French Provincial Twin Beds in the Guest room.
“Why in the world would you want twin beds in your guest room?” is a question I get a lot. My answer is simple. Some people just don’t like sleeping together. Shocking, I know.
Twin beds in a guest room make a lot of sense for a number of reasons. Let me explain.
- Sometimes even married couples just want a better night’s sleep.
- Adult children may invite friends over from college.
- Your neighbor needs you to look after her kids in a pinch. Ask me how I know. Booyah: two beds.
I could go on and on, but you get the point. Two twin beds in a guest room is pretty stinkin’ versatile, if you ask me. And since it’s my house, it’s my rules.
Stalking your purchase
I had been on the hunt for twin beds for months. Because they are going in one room I wanted them to match. Do you have any idea how hard it is to find two, second-hand, matching twin beds that aren’t bunk beds? I knew I had to go the antique route, because twin beds made today are generally for kids, and I wanted a bed that could potentially hold someone up to 300 pounds. I’d rather have the bed durability and not need it, than need it and not have it.
I stalked Facebook marketplace and contacted people about their beds, but I just couldn’t find the old look I was going for. I came across two French provincial twin beds online and discovered they were in an antique shop in an adjoining town, so I decided to keep an eye on them over a couple of weeks while I continued to look around. My husband and I finally traveled up to the shop on a rainy weekday (you get the best deals on a weekday and when it’s raining, by the way) and managed to talk the owner of the booth down from $240 to $115 for both beds.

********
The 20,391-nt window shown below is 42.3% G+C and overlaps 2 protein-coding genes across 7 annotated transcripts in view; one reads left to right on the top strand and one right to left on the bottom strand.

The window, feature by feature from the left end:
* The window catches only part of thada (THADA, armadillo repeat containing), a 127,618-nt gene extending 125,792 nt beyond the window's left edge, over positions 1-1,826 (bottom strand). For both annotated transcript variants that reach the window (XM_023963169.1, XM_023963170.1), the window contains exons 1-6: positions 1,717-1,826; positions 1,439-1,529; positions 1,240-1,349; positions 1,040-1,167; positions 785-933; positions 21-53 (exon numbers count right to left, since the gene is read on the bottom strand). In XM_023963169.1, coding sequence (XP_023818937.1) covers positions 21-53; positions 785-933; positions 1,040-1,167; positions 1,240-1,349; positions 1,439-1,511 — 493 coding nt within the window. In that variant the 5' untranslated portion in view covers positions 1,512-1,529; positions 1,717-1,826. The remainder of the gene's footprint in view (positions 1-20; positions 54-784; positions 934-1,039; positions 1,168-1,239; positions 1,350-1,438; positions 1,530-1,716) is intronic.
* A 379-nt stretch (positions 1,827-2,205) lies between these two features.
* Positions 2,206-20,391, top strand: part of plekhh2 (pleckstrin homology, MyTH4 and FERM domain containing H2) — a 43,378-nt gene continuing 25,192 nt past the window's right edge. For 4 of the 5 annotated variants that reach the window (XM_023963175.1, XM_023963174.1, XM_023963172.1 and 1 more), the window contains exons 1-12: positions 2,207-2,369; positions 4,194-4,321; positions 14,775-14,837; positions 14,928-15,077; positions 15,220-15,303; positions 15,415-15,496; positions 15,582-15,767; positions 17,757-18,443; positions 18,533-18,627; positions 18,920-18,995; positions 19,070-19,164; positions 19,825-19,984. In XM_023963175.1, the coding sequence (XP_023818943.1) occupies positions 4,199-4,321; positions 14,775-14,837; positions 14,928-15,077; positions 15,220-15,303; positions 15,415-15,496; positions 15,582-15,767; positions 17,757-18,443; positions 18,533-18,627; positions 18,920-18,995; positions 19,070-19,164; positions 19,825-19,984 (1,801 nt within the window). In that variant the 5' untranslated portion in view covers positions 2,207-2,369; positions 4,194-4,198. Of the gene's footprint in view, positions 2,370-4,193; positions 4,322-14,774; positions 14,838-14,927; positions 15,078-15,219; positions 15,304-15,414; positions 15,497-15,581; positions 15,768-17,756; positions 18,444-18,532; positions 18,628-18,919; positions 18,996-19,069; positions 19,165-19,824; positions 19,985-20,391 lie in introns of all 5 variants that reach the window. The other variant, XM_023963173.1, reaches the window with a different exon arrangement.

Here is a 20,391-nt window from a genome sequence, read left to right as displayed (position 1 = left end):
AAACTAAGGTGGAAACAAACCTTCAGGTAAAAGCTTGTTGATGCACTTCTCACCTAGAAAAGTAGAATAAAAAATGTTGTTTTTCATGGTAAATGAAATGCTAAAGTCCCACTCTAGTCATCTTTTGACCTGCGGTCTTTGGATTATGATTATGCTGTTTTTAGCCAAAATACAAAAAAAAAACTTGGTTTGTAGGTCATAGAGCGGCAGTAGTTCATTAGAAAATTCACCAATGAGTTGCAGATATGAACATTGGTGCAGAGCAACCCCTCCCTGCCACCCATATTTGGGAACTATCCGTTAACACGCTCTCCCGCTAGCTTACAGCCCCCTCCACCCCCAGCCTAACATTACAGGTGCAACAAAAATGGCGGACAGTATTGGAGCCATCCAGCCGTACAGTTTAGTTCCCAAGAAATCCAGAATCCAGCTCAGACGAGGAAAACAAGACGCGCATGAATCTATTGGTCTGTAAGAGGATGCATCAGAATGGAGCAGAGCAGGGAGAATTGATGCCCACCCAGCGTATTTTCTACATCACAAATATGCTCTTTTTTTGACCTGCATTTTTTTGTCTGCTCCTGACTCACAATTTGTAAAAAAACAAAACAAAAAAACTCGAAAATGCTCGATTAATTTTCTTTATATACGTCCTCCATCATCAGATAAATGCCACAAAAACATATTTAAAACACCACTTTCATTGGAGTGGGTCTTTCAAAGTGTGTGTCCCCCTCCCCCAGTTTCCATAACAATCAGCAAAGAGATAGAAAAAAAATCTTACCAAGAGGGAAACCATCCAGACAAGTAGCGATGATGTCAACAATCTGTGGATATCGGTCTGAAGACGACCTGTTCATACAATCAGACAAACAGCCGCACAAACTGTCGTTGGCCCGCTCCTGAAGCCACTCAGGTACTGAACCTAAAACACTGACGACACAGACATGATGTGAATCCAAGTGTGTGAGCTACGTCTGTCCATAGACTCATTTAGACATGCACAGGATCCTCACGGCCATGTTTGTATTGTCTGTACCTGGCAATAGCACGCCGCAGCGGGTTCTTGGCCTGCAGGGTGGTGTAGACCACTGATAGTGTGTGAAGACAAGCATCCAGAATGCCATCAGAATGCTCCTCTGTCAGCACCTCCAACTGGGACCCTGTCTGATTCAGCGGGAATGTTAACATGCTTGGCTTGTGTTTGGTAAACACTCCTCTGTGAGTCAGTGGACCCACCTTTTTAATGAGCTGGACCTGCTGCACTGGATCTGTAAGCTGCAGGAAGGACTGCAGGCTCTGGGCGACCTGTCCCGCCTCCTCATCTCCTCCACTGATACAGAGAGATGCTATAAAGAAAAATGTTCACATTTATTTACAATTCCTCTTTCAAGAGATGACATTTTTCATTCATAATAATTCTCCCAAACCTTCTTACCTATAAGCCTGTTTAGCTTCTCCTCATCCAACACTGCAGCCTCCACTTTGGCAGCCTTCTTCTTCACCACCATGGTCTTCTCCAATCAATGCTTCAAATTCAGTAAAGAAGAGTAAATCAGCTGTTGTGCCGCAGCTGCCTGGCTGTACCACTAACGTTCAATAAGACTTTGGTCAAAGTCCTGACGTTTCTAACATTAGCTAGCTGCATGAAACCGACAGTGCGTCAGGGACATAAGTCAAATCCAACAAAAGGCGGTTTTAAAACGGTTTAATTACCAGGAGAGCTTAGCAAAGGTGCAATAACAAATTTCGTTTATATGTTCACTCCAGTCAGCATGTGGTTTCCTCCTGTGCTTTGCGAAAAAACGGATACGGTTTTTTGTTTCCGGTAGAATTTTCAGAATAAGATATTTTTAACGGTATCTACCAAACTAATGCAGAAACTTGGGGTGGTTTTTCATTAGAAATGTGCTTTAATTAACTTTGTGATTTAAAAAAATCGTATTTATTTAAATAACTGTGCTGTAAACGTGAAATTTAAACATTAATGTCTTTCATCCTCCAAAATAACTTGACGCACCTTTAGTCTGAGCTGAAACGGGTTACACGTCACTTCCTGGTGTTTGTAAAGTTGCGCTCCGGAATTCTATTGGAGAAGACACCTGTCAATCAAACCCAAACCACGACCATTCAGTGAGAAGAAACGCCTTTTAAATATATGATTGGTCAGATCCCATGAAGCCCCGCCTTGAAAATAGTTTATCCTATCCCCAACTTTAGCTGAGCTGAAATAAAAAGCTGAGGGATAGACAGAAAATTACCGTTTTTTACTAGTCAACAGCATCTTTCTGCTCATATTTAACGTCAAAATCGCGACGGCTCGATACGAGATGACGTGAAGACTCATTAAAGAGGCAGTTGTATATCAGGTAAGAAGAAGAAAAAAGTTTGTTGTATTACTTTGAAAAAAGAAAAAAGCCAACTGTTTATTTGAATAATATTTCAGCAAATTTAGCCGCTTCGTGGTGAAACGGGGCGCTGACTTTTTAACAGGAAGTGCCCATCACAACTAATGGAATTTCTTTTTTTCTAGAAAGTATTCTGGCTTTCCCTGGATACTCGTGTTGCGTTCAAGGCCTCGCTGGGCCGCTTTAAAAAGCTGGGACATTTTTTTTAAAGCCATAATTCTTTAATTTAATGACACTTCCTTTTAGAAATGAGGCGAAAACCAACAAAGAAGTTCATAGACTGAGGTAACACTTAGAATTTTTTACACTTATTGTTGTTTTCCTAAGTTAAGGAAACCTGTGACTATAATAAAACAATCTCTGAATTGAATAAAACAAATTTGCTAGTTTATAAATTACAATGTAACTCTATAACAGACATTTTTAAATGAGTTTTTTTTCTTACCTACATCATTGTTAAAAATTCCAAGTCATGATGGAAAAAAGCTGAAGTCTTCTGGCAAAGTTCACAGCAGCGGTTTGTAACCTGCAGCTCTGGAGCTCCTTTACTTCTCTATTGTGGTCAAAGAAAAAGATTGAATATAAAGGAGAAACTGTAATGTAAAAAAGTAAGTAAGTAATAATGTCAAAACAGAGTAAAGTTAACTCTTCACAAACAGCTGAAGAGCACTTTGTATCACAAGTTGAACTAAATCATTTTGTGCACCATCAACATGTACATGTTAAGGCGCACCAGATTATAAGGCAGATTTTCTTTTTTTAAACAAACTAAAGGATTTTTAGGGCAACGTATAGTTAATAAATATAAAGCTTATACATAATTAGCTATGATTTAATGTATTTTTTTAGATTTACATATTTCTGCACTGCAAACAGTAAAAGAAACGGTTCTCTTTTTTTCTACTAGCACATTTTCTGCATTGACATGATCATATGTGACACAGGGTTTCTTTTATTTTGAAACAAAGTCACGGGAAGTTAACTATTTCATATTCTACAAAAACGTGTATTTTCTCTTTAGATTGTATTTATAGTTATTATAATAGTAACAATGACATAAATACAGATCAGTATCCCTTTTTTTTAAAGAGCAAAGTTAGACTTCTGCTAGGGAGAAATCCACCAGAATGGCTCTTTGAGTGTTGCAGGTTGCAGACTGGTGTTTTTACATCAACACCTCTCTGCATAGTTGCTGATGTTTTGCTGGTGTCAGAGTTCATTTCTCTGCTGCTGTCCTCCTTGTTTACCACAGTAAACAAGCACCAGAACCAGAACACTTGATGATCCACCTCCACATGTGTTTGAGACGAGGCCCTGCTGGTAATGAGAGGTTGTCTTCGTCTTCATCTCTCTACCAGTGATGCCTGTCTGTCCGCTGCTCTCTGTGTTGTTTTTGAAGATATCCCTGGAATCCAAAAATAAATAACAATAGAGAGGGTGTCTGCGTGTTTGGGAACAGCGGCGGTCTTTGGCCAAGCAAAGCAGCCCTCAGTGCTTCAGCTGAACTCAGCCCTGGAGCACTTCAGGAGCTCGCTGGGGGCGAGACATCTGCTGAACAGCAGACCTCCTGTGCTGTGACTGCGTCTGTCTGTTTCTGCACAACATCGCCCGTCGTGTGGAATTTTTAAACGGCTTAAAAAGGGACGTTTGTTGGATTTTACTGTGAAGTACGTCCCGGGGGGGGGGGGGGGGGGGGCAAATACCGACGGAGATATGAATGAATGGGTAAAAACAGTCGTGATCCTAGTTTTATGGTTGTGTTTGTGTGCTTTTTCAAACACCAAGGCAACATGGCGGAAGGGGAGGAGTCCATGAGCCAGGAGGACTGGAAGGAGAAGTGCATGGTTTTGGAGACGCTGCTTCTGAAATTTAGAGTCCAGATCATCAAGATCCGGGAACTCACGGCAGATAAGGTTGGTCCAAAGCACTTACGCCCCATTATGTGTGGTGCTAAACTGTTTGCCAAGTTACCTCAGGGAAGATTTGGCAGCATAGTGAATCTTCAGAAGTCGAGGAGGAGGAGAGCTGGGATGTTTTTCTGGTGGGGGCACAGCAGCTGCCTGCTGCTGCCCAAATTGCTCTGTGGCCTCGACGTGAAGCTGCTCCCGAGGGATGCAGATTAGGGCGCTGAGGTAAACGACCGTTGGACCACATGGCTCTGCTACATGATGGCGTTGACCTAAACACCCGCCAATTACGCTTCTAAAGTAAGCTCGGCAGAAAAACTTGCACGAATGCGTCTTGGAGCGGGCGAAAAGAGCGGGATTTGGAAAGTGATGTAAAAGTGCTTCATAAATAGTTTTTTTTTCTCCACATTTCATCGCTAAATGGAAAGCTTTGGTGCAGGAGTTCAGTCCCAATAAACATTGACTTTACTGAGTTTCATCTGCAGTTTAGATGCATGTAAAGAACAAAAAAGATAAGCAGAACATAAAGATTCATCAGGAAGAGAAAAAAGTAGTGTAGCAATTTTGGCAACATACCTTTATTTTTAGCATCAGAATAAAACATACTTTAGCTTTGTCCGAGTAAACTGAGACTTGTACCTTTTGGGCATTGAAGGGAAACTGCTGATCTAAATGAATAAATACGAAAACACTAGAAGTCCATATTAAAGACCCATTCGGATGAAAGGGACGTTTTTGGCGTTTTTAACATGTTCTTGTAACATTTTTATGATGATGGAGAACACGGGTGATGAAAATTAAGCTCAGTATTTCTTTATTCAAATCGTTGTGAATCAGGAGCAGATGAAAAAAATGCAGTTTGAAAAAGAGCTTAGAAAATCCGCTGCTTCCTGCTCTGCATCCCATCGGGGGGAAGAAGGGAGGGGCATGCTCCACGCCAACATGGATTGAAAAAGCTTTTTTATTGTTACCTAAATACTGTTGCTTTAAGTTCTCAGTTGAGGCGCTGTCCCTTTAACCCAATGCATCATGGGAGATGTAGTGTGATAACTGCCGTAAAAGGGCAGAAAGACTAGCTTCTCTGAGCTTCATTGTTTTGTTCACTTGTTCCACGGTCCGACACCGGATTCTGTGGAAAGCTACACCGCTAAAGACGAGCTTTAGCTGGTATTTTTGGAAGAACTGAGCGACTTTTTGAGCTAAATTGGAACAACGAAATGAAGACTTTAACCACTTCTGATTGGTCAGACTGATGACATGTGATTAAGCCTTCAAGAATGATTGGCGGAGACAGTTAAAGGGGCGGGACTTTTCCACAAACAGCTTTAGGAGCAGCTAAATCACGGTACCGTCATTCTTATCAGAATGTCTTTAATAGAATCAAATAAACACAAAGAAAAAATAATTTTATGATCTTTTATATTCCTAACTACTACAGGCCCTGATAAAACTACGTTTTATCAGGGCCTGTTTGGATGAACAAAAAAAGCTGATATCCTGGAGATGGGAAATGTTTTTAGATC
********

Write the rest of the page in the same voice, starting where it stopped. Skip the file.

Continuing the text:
I think she was glad to get rid of them; they were ugly and yellowing, and she had already sold the end tables and dresser separately. These had been sitting in her booth for 5 months, and I knew I wanted to paint them. I had already painted the Chifferobe (see previous post about that here) in Flannel Gray (RePurpose Chroma-Color), so I wanted to do the same for these beds. Therefore, it made no difference to me that they were yellowed and missing paint.
Be prepared to make repairs if you find a great deal on an antique. These beds were no exception. The footboards were wobbly, so I reinforced each bed with blocks of wood (one on each side). I also had to cut another slat for one of the beds. The last alteration I made to the beds was a choice I made due to the size of the room they were going in. These were originally 4 poster beds, but I didn’t want the posters on the footboards because it closes up the room and makes the room appear even smaller. I used my reciprocating saw that I got for my birthday and sawed off the footboard posters and sanded them down. I’m sure we’ll find another use for those posts, but right now they make great baseball bats. Ha!
Prime and Paint
In a previous post about the Chifferobe, I explained how and when to prime a piece before painting. However, these beds already had a coat of paint on them from the factory back in the 1960s, so I just painted over them. It took 2 coats with a brush and 3 coats in the places where I used a foam roller. The paint that I typically use (RePurpose Chroma-Color) already has a light semi-gloss sheen to it, so I didn’t apply a final protective finish to it.
I finished the room off with a fresh coat of Nacre White by Sherwin Williams and more antiques: the Chifferobe wardrobe, two wooden chairs that my mom and I recovered in a matching fabric, and a narrow serving tray that acts as a bedside table. It’s a simple room, yet classic.
The furniture style was originally “French Provincial,” but now I call it “Southern Homespun.”
Don’t be afraid to transform a piece of furniture into something else. What’s the worst that can happen? You can always make something new out of it and tell people it was intentional! 😁
Do you have any furniture stories?
If you like this, check out these end tables that my mother-in-law asked me to redo!
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